Counterparties: The immigration stimulus
Welcome to theÂ CounterpartiesÂ email. The sign-up page isÂ here, itâs just a matter of checking a box if youâre already registered on the Reuters website. Send suggestions, story tips and complaints toÂ Counterparties.Reuters@gmail.com.
As Wonkblog and others noted today, conservatives like John Boehner, Sean Hannity and Charles Krauthhammer are signaling that immigration reform may finally be coming. While it’s a politically and racially loaded issue, immigration is economically simple: letting more people come to America would help the economy.
A 2010 study by the San Francisco Fed found that U.S. immigration is associated with higher productivity, an increase in average hours for workers, and has “positive, long-run effects” on incomes for non-immigrant Americans. The Kauffman Foundation has produced reams of research on how immigration boosts entrepreneurship, and recently estimated that companies with immigrant founders produced $63 billion in sales over the last 6 years. Gordon Hanson of the Cato Institute — which dedicated an entire issue of its journal to the subject earlier this year — finds that immigration is valuable whether itâs high-skilled PhDs or low-skilled laborers.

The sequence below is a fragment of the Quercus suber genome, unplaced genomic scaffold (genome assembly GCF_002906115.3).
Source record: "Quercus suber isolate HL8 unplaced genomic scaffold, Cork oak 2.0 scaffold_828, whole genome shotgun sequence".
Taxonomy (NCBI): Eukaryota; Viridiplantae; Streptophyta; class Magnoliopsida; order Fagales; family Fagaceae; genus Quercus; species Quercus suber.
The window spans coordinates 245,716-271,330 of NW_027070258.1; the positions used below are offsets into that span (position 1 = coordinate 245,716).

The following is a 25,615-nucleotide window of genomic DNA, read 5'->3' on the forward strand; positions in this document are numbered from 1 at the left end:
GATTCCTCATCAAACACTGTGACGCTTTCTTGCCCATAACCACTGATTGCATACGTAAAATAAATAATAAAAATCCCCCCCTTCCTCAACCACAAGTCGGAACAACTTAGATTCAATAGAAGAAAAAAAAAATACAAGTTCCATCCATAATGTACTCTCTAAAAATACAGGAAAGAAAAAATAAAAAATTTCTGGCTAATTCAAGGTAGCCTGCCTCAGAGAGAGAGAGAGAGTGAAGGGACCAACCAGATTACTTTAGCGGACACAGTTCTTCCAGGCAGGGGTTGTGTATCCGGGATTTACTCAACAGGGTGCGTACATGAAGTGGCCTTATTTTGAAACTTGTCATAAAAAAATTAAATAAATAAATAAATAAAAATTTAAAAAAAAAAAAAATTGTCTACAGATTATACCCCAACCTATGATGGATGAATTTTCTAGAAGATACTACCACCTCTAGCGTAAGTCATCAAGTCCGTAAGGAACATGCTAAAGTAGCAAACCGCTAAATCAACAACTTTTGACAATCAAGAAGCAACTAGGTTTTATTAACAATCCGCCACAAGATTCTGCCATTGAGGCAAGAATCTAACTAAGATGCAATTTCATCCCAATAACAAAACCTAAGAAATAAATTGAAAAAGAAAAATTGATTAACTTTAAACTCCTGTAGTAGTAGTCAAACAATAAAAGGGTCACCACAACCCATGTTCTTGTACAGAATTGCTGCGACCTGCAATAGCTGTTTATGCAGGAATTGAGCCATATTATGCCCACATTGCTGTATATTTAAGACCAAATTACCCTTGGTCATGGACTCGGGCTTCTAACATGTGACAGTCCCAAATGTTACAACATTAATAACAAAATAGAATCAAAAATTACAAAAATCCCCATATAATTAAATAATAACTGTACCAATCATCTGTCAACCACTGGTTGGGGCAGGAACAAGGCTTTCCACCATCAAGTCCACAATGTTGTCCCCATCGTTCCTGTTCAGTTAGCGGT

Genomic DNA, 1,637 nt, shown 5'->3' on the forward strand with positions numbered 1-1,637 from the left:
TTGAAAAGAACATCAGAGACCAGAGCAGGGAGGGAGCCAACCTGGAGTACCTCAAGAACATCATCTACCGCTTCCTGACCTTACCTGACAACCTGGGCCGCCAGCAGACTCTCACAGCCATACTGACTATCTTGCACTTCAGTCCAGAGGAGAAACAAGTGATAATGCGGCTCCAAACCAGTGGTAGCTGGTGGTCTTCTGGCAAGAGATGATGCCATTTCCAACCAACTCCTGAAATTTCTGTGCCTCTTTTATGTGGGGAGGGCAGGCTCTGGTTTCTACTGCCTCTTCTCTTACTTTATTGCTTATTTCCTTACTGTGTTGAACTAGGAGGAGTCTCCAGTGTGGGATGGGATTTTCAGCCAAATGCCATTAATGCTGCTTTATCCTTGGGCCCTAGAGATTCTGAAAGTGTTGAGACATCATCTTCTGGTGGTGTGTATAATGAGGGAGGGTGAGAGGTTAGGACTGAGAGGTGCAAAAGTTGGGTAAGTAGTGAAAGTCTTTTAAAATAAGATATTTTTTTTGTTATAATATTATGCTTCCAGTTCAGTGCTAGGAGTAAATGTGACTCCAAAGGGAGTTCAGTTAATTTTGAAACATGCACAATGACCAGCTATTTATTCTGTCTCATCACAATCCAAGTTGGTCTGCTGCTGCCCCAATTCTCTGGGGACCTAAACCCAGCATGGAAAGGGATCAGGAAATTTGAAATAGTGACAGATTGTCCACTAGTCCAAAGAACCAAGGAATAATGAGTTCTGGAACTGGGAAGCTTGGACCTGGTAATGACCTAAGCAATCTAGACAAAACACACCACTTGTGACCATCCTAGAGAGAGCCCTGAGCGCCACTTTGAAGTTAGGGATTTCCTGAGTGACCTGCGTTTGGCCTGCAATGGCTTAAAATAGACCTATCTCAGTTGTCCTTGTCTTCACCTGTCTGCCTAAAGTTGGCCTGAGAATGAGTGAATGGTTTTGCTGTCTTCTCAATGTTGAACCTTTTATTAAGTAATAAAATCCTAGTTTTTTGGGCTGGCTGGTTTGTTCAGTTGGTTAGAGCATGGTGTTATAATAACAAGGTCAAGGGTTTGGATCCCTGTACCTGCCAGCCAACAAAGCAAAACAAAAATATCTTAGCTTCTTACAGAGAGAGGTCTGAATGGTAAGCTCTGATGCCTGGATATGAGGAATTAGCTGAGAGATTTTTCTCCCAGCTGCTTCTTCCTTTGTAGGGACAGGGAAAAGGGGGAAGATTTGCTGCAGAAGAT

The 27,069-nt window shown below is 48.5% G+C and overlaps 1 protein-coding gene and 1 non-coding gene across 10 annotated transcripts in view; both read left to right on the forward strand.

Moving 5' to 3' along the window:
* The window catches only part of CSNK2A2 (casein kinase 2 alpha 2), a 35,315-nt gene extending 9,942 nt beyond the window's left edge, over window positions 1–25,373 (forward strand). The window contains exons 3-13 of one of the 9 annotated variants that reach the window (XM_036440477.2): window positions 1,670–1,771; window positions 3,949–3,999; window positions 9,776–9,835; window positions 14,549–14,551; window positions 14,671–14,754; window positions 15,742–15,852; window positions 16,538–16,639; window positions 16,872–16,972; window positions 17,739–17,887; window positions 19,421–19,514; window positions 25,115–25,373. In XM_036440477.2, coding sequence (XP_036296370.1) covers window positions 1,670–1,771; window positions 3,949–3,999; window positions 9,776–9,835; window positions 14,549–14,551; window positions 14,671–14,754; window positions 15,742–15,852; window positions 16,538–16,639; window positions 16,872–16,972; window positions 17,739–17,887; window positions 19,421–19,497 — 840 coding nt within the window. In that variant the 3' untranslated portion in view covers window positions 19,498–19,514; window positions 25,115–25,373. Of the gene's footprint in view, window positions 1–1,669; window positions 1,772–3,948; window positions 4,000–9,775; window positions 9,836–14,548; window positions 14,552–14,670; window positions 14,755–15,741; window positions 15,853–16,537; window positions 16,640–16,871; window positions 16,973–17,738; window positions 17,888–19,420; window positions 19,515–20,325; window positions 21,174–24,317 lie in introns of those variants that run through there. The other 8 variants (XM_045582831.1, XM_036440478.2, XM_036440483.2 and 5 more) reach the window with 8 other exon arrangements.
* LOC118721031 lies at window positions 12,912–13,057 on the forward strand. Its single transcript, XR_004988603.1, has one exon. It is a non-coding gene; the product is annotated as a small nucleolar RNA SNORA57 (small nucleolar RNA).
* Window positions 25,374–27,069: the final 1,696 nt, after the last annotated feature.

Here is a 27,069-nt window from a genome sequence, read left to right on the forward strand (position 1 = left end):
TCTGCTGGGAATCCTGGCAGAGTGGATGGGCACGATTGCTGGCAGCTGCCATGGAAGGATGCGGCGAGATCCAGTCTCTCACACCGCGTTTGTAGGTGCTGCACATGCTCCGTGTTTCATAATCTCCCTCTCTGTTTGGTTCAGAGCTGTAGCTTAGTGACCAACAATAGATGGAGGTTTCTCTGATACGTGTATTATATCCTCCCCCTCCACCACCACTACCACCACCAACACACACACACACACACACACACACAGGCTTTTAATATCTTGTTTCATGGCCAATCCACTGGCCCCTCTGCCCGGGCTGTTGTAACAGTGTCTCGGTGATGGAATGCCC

There are, of course, non-economic benefits to bringing more immigrants to the US. Noah Smith last month suggested that drawing the increasingly rich Asian population to the US would help relations with the region. Matt Yglesias suggested we can address the problems of “global poverty and misgovernment” by opening our borders to the world.
In light of the election’s demographic lessons, it’s also worth nothing that immigration is already having a powerful effect of America. The WSJ today examines how the “Latino diaspora” is revitalizing towns like Ottumwa, Iowa and much of the Midwest:
Between 2000 and 2010, the Hispanic population in the Midwest swelled 49%, more
than 12 times the 4% overall population growth there, according to the census.
The number of Latinos climbed 82% in Iowa during that decade and now represents 5% of the state’s population, the census found. The Hispanic population grew 82% in Indiana, 77% in Nebraska and 74.5% in Minnesota.
An Ottumwa bank officer put it this way: “Hispanics are pulling this town out of a long recessionâ. – Ryan McCarthy
And on to todayâs links: